The New Orleans Saints file folder in Roger Goodell's to-do tray is thicker than anyone knew.
ESPN's Adam Schefter reported Sunday that the NFL commissioner voided head coach Sean Payton's contract extension with the Saints before the bountygate scandal hit, and has yet to rule on Payton's contract status.
The league confirmed the matter is before Goodell, and it is up to him to decide.
Payton's current contract runs out after 2012, but there is no clarity as to what happens to a coach or any other non-union NFL employee who is suspended for an entire season, as Payton is.
"When a player is suspended, their contract essentially is pushed back a year," NFL.com reported. "It's believed the same logic will apply here "¦ meaning the coach would be under contract in New Orleans through the 2013 season."
Goodell voided Payton's contract because of "one specific clause that would have enabled Payton to walk away from the deal if general manager Mickey Loomis was suspended, fired or left the New Orleans organization," according to Schefter's sources.
"The league believed that any such language (would) set a bad precedent."
Strangely, the Saints and Payton did not just remove the offending clause and resubmit it for league approval, as is the case with all NFL contracts. Both sides haggled over the clause, to no agreement.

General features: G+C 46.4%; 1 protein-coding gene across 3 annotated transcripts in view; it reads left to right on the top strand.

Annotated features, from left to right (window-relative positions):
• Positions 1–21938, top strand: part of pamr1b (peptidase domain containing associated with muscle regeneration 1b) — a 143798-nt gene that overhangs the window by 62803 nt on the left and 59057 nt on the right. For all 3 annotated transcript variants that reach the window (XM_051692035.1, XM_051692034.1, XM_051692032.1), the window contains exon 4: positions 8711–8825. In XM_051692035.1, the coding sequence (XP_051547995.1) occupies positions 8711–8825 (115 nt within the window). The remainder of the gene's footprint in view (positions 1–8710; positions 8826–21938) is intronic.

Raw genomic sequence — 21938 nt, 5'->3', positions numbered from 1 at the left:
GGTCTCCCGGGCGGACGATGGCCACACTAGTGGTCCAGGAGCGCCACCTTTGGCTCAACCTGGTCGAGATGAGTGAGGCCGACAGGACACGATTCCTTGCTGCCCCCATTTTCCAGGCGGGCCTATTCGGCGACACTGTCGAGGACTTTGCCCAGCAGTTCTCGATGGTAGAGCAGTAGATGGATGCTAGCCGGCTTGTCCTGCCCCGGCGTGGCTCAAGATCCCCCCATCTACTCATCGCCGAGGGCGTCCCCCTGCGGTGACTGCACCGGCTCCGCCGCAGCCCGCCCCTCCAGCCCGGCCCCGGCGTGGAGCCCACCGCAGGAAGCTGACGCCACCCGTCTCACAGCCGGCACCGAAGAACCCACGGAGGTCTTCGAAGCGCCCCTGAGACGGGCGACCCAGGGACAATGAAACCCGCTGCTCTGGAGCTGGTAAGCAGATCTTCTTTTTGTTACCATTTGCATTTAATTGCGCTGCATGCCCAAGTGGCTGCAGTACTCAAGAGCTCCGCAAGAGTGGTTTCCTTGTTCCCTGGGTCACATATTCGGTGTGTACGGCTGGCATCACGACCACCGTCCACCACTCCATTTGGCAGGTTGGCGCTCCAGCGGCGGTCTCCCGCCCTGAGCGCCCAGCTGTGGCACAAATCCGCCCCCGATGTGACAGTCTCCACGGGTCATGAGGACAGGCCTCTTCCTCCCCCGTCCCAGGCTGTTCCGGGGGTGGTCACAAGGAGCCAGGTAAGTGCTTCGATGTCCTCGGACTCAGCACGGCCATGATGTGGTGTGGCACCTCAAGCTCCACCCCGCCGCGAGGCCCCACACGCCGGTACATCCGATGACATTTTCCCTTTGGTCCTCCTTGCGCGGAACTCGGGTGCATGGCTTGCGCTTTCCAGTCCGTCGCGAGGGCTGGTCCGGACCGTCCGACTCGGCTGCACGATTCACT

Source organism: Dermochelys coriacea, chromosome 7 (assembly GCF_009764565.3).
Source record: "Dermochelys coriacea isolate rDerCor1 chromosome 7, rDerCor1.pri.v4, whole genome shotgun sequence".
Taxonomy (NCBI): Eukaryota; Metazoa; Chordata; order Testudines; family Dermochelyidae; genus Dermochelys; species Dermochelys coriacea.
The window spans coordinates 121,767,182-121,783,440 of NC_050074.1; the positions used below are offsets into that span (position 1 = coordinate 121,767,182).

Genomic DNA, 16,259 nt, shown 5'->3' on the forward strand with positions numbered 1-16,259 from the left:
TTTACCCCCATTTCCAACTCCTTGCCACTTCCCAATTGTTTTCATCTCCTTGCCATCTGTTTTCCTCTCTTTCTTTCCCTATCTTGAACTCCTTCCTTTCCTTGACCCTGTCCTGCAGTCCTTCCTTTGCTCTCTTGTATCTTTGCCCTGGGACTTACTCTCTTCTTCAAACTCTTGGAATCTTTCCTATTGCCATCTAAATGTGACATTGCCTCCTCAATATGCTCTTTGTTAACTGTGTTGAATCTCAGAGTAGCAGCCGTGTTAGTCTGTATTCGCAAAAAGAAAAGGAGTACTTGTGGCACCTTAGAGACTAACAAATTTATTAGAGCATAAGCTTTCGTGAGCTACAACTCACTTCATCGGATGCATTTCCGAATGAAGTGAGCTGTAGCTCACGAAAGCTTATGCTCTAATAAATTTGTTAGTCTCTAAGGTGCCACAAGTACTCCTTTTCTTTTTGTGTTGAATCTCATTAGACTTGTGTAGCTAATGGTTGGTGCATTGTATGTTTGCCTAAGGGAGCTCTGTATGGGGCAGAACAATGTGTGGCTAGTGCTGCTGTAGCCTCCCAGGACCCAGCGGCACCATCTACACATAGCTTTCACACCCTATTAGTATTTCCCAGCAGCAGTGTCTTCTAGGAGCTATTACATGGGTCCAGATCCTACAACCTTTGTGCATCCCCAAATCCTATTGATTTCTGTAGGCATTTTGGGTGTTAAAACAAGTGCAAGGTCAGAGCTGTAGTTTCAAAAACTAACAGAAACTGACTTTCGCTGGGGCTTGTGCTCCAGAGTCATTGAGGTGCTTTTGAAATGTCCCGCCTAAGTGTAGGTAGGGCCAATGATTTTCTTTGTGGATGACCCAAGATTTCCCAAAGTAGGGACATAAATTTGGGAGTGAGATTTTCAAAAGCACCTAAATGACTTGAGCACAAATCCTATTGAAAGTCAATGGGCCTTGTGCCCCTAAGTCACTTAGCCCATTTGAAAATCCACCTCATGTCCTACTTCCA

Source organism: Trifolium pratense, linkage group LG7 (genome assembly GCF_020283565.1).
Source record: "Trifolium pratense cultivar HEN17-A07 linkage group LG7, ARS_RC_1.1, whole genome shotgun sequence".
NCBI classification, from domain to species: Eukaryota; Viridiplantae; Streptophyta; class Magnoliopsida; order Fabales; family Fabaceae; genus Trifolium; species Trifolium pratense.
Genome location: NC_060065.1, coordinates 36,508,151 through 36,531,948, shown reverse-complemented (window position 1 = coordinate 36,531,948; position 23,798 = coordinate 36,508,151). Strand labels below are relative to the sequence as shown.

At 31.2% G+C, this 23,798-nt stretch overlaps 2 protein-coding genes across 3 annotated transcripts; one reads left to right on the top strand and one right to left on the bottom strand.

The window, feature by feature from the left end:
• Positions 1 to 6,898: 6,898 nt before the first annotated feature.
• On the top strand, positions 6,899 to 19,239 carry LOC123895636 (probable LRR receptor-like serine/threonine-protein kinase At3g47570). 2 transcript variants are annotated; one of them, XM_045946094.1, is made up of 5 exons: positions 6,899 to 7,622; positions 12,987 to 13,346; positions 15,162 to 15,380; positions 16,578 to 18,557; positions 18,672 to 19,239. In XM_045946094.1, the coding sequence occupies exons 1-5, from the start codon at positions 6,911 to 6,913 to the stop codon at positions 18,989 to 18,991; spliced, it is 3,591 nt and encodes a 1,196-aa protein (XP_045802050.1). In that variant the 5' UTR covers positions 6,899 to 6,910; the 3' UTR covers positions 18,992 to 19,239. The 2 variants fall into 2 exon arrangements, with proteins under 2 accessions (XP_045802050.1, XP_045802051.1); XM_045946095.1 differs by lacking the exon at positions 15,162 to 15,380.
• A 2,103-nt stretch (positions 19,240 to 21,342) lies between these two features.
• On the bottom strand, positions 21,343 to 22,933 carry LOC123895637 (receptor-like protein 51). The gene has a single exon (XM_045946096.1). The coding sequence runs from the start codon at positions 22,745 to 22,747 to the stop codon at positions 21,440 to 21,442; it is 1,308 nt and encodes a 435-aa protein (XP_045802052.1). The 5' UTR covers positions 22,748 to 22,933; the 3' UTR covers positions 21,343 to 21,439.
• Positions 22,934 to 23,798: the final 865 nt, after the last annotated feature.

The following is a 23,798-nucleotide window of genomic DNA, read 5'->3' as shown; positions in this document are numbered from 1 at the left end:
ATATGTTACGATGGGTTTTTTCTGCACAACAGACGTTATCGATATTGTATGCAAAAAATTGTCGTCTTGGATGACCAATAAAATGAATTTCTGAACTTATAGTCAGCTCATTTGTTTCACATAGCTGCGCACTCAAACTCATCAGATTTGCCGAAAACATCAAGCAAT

In March, Goodell suspended Payton for the entire season and Loomis for eight games -- among other suspensions -- for their roles in the pay-to-injure scandal in New Orleans.
Payton responded to the report by telling Fox Sports' Jay Glazer that "I absolutely plan on being a New Orleans Saint" after this season.
Speculation, though, immediately went wild that Payton would become candidate No. 1 should Dallas Cowboys owner Jerry Jones fire head coach Jason Garrett after the season. Payton was an assistant in Dallas before New Orleans hired him away.
NFL mulls new spring feeder league
The NFL is considering launching a new spring feeder league.
In the wake of past failed spring pro leagues, such as the independent USFL and the NFL's World League of Football, CBS Sports' Jason La Canfora reported Sunday that "there are people within the (NFL's) competition committee who believe there could be a four- to six-team bus league."
Games would be played in the spring, and teams would be based in smaller, geographically close U.S. cities so "scouts could be there," La Canfora said.
"This is something that could come before the owners for a vote in the spring at the ownership meeting," La Canfora said.
That is, if owners can come to a consensus on how to proceed.